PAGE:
5  As above, Leo Panitch and Sam Gindin, p.96. According to Leo and Sam, American financial assistance  was 15% of the combined gross domestic capital of France Italy and Britain,during the Marshall Plan period.

6 Ernest Bevin had been an authoritarian trade union leader who was not overly concerned with the wishes and participation of his union membership. He was not a  leader reflecting some kind of popular class struggle or directly expressing working class demands. His connection with the working class was indirect and bureaucratic. Salina Todd’s views him as some kind of hero which reveals her own old Labour politics. Although as an academic Oxford historian she does record his anti working class actions, which again undermines her nostalgic Labourism.

7 Ralph Miliband Parliamentary Socialism,Merlin London,p.288

8 Willie Thompson,The Long Death of British Labourism,  Pluto press, London,p.29

9 Norman Ginsburg,Class Capital and Social policy, Macmillan, London, 1979,p.9

10 Corelli Barnett,The audit of War, Papermac, London,1986,p.32

11 As above , Willie Thompson,p.24

12 Arthur Exell,The politics of the production line, History workshop journal 1981. Arthur was a member of the CPGB . His reward for helping managers run a section of the Cowley car plant in Oxford during the war was exclusion from the factory during the cold war. Although he was officially a Communist, he seems to have  been rather  moderate. If he was in a factory, he was there to work not voice socialist views. He had little sympathy for one of his comrades who had the he said had the gift of the gab,  and was sacked for his communist agitation.

13 As above Arthur Exell, p.55

14 Salina Todd,as above,p.124.

15 Steve Peak,Troops in Strikes,Cobham Trust, London 1984,p.83 There were 8,000 unofficial strikes between 1947 -1951. These strikes showed a significant degree of frustration and disillusionment with the Attlee government. It was difficult to take on the trade union leaders,the employers, and the government,especially in the period when strikes were illegal.  See also  more details in A. J Davies,To Build a New Jerusalem, Abacus, 1996

16  Salina Todd as above .p.152,

17 James Hinton,Labour and Socialism, Harvester Press,Brighton,1983, p.71

18 Salina Todd p.319

19 Tony Cliff and Donny Gluckstein, The Labour Party-A Marxist History, Bookmarks,London 1988,p.101

20 Peter Malpass,Housing and the Welfare state, Palgrave , London, 2005,p.209

21 As above , Salina Todd,p.15

22 George Dangerfield,The Strange Death of Liberal England, serif, London,1997, p.179.  This rebellious energy was in stark contrast to the early Labour leadership’s love of Royal garden parties and enjoying the company of the rich and famous. The parliamentary leaders were obsessed with respectability and trying to shake off propaganda about wild men in parliament. See also Tony Cliff and Donny Gluckstein,The Labour Party,a Marxist History,Bookmarks,London 1988. And Tom Nairn,The Anatomy of the Labour Party, in Revolution and Class Struggle, edited Robin Blackburn,Harvester press. Keir Hardie stood for a Labour party based on nation not class or socialist. Hence the name  Labour party,not Socialist party.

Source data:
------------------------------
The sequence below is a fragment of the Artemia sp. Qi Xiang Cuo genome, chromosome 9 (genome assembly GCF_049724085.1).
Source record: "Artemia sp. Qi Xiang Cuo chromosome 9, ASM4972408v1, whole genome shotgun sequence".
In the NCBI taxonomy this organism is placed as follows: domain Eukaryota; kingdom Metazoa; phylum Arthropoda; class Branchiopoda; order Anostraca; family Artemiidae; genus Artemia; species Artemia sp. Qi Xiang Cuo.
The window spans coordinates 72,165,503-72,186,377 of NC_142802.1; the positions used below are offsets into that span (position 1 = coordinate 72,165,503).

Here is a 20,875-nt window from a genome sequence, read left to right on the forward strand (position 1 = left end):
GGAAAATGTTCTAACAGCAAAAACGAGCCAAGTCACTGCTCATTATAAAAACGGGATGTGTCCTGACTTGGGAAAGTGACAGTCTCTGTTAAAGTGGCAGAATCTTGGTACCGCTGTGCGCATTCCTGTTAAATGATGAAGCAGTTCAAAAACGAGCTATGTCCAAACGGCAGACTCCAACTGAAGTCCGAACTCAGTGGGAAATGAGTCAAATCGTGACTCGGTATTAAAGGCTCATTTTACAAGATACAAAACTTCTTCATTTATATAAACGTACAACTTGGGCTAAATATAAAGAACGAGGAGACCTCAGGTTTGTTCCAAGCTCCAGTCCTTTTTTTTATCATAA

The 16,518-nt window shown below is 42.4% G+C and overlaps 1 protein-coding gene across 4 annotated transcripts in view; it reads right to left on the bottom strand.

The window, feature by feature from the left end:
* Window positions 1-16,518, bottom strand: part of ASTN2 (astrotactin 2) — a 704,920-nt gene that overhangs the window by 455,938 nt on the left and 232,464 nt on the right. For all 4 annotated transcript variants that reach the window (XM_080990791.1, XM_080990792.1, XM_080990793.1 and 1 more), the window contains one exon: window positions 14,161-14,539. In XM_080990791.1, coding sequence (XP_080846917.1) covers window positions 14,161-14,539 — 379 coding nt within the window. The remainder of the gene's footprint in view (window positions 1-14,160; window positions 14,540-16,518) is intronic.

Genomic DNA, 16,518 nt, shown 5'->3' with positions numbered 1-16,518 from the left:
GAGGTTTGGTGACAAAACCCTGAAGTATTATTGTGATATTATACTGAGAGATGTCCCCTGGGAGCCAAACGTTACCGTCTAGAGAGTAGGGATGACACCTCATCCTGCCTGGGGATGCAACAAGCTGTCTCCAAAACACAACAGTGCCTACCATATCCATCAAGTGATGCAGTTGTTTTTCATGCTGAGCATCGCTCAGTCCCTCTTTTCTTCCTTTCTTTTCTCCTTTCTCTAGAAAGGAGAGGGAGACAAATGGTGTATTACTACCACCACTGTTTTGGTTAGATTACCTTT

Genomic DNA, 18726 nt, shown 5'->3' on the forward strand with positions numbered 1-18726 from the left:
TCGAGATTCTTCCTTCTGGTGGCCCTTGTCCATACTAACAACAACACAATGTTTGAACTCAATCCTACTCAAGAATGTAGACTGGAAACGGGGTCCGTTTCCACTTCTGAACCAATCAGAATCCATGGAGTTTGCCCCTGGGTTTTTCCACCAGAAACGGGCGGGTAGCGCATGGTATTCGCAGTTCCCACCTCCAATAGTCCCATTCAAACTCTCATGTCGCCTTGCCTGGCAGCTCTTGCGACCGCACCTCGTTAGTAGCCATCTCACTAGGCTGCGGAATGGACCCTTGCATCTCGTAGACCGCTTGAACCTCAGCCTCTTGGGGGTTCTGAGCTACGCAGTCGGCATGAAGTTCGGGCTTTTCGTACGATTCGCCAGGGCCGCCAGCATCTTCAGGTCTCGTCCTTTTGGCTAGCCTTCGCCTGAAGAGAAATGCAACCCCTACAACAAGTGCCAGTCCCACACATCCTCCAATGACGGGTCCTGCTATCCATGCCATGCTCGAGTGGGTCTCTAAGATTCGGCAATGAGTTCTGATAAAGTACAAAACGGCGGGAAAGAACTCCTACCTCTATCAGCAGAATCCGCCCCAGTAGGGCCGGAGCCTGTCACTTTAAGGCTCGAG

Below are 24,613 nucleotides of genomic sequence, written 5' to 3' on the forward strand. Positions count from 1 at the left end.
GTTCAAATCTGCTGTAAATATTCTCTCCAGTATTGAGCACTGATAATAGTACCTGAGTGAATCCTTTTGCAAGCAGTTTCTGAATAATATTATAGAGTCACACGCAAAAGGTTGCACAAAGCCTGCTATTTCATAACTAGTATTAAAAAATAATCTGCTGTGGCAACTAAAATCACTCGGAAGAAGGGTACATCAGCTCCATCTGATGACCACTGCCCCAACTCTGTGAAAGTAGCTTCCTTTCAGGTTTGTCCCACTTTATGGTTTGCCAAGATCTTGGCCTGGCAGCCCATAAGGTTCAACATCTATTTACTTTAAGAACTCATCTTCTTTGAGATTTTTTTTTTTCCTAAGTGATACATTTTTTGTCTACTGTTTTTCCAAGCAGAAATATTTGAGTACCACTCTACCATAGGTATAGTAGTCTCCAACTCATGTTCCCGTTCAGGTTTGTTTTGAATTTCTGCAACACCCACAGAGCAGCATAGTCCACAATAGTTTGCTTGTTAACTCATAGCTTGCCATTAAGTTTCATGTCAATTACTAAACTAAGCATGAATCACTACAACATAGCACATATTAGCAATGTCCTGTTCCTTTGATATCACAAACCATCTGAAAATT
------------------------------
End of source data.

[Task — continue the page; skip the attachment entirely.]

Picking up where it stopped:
23 Marcel Liebman, Introduction to Socialist Register 1985,Social Democracy and After, p.21.

24 John Rees, The Class struggle under New Labour, International Socialism journal, summer 1997,p.10. At one level this was probably a cynical attempt to keep the SWP activists active and cheerful.At all levels it looked for activity in something that did not exist : a campaigning Social Democratic constituency. Lenin’s dubious category of the Labour party as a bourgeois workers party might have had some relevance for 19th century classical Social Democracy in Europe which created mass campaigning organisations. But in Britain the parliamentary Labour party was not part of any extra parliamentary mass struggle. Indeed it was an alternative to mass struggle it helped to defeat.  So there was no contradiction between a mass Socialist struggle and it’s pro- capitalist leaders. There was a separation of the political from the economic. Lenin’s critical support for Labourism simply resulted in accommodation to Social Democracy.

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2 responses

22 06 2014

Good to have you back on this day of the PAAA London demo – though how to break the hold of Labourism on despairing activists hearts and minds….? [Which calls up, for me, shades of the pamphlet "Red Front versus the Labour Party" late lamented(?) R.C.P.'s internal party discussion document of 198odd - I wonder who won?] Tom Richardson Middlesbrough

26 06 2014

Hi ngir
Thanks for the positive comment.

A member of Plan C has argued,correctly in my view,that the demo (25,000 or 50,000 ?) is not an indication of any political advance or politically coherent alternative to Capitalist Austerity. Its an update of the old failed tactics of an alliance with the official “movement.”Nostalgia for better days.